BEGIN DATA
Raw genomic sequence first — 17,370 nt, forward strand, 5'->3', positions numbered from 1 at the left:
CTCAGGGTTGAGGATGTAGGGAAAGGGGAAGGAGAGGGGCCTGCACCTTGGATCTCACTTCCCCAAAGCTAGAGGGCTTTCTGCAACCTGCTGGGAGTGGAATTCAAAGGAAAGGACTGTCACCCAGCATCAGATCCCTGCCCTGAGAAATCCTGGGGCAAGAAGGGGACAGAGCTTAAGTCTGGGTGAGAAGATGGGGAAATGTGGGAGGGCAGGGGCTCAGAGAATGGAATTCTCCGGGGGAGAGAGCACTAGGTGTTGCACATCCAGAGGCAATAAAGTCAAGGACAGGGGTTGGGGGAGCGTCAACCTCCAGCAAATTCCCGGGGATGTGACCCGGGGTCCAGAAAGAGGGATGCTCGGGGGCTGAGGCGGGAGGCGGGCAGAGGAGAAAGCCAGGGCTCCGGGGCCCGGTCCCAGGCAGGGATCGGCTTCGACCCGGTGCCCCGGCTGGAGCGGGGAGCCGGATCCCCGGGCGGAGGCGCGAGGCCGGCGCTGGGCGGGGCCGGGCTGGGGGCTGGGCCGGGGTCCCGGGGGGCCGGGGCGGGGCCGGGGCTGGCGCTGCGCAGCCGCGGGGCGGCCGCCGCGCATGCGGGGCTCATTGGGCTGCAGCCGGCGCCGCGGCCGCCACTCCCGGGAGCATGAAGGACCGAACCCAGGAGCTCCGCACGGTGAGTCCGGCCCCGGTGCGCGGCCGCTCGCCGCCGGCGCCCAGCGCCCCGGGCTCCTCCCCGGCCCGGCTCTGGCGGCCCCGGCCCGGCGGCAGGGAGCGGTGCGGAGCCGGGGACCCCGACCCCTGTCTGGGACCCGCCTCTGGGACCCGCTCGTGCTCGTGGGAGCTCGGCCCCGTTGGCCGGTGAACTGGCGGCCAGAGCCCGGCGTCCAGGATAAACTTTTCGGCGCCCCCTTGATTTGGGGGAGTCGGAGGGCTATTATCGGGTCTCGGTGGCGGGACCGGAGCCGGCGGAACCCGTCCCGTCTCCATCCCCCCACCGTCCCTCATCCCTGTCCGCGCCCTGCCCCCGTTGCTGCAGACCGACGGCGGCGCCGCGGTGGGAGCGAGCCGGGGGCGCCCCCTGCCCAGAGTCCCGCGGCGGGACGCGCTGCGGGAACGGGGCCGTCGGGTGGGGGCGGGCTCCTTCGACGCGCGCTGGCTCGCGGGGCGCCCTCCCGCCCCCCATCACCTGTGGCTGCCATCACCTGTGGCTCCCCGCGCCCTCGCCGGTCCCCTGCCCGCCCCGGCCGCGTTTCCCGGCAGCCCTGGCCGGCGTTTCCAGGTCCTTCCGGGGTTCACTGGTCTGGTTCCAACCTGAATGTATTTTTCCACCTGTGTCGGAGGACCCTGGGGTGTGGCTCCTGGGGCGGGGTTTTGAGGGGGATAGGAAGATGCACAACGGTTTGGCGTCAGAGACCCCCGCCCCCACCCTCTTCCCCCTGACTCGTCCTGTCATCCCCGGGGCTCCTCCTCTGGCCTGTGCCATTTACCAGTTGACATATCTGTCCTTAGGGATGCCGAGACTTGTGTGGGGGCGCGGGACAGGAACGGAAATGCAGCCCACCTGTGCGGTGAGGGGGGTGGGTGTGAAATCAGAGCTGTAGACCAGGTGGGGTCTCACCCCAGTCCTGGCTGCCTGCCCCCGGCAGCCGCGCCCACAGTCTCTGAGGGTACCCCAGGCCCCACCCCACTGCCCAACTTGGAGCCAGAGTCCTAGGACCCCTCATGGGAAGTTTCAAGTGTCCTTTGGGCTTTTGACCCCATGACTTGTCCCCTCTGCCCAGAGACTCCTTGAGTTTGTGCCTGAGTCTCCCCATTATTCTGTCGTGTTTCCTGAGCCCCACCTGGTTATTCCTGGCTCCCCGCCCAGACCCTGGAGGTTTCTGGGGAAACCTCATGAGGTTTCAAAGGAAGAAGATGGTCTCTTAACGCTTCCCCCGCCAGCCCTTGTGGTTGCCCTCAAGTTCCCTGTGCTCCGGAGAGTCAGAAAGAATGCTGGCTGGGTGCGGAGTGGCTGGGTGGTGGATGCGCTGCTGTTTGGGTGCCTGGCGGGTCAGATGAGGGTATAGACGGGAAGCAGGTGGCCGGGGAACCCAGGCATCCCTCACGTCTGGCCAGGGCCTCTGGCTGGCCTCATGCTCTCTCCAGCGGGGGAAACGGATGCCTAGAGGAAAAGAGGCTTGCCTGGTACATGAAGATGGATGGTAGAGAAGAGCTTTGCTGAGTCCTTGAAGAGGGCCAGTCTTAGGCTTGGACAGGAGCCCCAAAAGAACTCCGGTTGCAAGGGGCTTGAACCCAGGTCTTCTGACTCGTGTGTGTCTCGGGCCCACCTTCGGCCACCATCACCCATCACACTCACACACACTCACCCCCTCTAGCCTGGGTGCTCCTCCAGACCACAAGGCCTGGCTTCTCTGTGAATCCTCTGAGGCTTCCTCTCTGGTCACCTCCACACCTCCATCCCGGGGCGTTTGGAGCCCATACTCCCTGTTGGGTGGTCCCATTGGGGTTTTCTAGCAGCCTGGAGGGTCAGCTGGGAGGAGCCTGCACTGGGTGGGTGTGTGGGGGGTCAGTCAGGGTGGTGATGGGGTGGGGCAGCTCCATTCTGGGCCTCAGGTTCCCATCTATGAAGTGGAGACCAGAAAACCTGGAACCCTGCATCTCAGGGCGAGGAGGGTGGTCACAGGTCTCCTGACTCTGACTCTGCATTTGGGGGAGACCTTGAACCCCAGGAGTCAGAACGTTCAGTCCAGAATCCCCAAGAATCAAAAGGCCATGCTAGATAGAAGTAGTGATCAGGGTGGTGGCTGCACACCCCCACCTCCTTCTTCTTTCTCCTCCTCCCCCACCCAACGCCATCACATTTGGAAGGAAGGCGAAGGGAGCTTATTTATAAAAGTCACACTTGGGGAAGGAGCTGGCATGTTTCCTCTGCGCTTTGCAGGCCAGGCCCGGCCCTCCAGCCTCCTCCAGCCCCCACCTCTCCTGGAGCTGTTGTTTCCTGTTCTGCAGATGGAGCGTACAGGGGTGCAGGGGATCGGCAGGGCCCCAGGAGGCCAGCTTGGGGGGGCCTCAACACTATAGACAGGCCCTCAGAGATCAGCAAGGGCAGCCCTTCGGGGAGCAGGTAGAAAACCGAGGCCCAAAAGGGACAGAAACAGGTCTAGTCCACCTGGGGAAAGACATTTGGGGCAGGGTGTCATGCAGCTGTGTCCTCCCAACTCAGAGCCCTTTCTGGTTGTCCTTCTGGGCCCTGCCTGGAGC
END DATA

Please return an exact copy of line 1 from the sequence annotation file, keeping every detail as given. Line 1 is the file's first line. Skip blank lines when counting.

Raw genomic sequence first — 17,370 nt, forward strand, 5'->3', positions numbered from 1 at the left: